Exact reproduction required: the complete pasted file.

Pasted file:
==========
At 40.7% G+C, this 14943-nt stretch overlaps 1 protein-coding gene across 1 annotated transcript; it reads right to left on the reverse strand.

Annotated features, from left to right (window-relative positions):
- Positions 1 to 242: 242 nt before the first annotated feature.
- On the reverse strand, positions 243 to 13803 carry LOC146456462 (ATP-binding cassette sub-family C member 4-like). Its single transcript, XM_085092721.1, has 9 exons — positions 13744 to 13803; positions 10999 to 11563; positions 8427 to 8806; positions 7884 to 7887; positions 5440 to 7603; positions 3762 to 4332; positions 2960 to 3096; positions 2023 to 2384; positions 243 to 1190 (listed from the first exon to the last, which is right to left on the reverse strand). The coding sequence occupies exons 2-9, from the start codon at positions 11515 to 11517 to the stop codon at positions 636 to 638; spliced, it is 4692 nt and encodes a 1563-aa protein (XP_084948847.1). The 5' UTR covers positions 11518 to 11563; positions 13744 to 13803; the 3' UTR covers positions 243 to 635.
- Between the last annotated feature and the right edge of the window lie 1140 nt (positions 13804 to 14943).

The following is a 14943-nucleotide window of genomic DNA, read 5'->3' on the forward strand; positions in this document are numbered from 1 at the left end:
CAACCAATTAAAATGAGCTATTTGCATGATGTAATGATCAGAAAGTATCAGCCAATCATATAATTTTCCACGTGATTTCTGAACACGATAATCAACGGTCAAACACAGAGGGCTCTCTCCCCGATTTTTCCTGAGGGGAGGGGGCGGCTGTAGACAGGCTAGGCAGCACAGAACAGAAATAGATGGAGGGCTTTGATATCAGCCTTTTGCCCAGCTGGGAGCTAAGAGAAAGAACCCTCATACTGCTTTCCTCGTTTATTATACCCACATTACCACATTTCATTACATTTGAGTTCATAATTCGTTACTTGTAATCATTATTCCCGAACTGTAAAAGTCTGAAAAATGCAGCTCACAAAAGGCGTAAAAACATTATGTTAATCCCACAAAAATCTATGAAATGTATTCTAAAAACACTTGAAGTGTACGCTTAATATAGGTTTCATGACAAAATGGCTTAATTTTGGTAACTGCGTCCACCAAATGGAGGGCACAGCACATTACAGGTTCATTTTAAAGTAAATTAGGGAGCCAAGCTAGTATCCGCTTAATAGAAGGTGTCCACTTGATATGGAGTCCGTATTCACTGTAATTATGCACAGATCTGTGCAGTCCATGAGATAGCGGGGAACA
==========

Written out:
At 40.7% G+C, this 14943-nt stretch overlaps 1 protein-coding gene across 1 annotated transcript; it reads right to left on the reverse strand.

Annotated features, from left to right (window-relative positions):
- Positions 1 to 242: 242 nt before the first annotated feature.
- On the reverse strand, positions 243 to 13803 carry LOC146456462 (ATP-binding cassette sub-family C member 4-like). Its single transcript, XM_085092721.1, has 9 exons — positions 13744 to 13803; positions 10999 to 11563; positions 8427 to 8806; positions 7884 to 7887; positions 5440 to 7603; positions 3762 to 4332; positions 2960 to 3096; positions 2023 to 2384; positions 243 to 1190 (listed from the first exon to the last, which is right to left on the reverse strand). The coding sequence occupies exons 2-9, from the start codon at positions 11515 to 11517 to the stop codon at positions 636 to 638; spliced, it is 4692 nt and encodes a 1563-aa protein (XP_084948847.1). The 5' UTR covers positions 11518 to 11563; positions 13744 to 13803; the 3' UTR covers positions 243 to 635.
- Between the last annotated feature and the right edge of the window lie 1140 nt (positions 13804 to 14943).

The following is a 14943-nucleotide window of genomic DNA, read 5'->3' on the forward strand; positions in this document are numbered from 1 at the left end:
CAACCAATTAAAATGAGCTATTTGCATGATGTAATGATCAGAAAGTATCAGCCAATCATATAATTTTCCACGTGATTTCTGAACACGATAATCAACGGTCAAACACAGAGGGCTCTCTCCCCGATTTTTCCTGAGGGGAGGGGGCGGCTGTAGACAGGCTAGGCAGCACAGAACAGAAATAGATGGAGGGCTTTGATATCAGCCTTTTGCCCAGCTGGGAGCTAAGAGAAAGAACCCTCATACTGCTTTCCTCGTTTATTATACCCACATTACCACATTTCATTACATTTGAGTTCATAATTCGTTACTTGTAATCATTATTCCCGAACTGTAAAAGTCTGAAAAATGCAGCTCACAAAAGGCGTAAAAACATTATGTTAATCCCACAAAAATCTATGAAATGTATTCTAAAAACACTTGAAGTGTACGCTTAATATAGGTTTCATGACAAAATGGCTTAATTTTGGTAACTGCGTCCACCAAATGGAGGGCACAGCACATTACAGGTTCATTTTAAAGTAAATTAGGGAGCCAAGCTAGTATCCGCTTAATAGAAGGTGTCCACTTGATATGGAGTCCGTATTCACTGTAATTATGCACAGATCTGTGCAGTCCATGAGATAGCGGGGAACA